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I would like to cite a book that has first appeared in 1976 and has since seen three editions.

Book on Google Scholar

I need to cite the book in a paper I am writing that will (hopefully) be published by Springer. What version do I cite or do I cite the first but indicate I used the third edition?

It seems there are multiple choices but I can't find a concrete answer in Springer's guidelines nor can I answer this to my satisfaction with my prior experience.

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    Dear reader, both answers are great but I could only accept one, hence, I chose to accept the one with the most votes. However, you should read both if this question peaked your interest. – Eric Apr 15 '15 at 11:10
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You cite precisely the version that you use and add something like "5th edition" (that is what the "edition"-entry is there for in BibTeX). Be careful to use the correct year!

  • Unfortunately I am using EndNote for this one. But thank you! – Eric Apr 14 '15 at 12:42
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You should cite whatever edition you actually used. But allow me to add that you should have good reasons for not using the first edition (when it matters for your discussion when a claim was first made) or the last edition (when you want to refer to the latest/updated version of the claim made). As a reader, I'm left with an impression of unprofessionalism when I see a reference to a "random" edition of a book.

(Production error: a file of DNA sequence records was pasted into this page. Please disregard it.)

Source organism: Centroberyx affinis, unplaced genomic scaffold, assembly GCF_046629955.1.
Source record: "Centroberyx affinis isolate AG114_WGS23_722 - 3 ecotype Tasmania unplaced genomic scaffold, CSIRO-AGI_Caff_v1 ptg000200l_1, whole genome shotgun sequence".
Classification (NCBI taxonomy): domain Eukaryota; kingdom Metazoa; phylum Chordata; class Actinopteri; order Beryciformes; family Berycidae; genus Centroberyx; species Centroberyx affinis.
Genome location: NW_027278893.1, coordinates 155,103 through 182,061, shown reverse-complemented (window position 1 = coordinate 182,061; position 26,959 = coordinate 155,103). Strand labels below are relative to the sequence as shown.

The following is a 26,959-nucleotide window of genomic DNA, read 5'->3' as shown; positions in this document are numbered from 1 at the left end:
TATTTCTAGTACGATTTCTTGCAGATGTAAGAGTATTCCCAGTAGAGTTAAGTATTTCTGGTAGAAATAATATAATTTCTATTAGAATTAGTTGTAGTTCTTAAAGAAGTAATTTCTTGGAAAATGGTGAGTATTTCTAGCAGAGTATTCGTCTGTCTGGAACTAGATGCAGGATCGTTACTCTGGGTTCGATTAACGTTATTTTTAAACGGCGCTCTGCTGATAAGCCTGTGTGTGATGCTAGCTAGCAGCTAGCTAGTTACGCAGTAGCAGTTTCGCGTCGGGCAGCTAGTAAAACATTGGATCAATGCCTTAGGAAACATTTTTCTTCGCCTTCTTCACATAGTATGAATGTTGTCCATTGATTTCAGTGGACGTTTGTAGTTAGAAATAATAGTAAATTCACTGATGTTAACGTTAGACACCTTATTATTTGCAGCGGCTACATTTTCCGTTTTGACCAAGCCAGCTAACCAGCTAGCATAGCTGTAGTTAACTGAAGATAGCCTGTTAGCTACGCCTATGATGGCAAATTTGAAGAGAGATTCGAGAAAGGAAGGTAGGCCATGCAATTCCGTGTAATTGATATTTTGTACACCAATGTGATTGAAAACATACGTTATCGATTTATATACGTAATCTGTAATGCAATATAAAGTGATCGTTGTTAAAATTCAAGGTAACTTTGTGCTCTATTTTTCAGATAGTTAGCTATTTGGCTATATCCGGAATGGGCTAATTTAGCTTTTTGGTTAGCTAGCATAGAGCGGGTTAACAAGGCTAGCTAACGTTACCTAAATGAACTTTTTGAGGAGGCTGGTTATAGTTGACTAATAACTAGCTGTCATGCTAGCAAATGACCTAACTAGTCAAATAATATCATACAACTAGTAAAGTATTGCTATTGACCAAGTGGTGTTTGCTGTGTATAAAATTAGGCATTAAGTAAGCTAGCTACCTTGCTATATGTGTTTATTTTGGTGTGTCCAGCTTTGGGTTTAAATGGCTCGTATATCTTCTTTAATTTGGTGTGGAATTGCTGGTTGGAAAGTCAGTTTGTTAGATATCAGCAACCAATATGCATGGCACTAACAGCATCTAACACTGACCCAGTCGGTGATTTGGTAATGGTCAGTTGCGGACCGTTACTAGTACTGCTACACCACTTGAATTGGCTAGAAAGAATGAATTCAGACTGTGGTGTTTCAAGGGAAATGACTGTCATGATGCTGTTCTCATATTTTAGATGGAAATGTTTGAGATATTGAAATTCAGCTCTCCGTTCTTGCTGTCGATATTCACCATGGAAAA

• Wouldn't you in those cases still advocate citing the original works and then simply refer to the modifications my editions or date? – Eric Apr 14 '15 at 14:51
  • @Eric: No. Why would I do that? – Sverre Apr 14 '15 at 15:02
  • That is a question only you can answer for yourself! ;) In my opinion it would be "cleaner" to refer to the original and than specify any modifications done in later editions, that is, except in the case of major revisions. – Eric Apr 14 '15 at 15:05
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    @Eric: Let me put it differently. I have never seen anyone do what you're suggesting, and I can't see why anyone would do it either. Hence why I asked why one should do that. I don't know what it means that it is "clean". – Sverre Apr 14 '15 at 15:24
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    @eric If my point was to trace how thinking about a question changed over time, sure, I might say, "In the 1952 edition of Bob's Compendium of All the Knowledge in the Universe, it said that ... but the 1960 edition said this different thing ... and the 2010 edition said something entirely different ..." But if I was just citing some fact, and the fact that theories about this had changed over the years wasn't relevant to my point, I can't imagine why I'd give some long digression about how we got where we are today. – Jay Apr 14 '15 at 20:35

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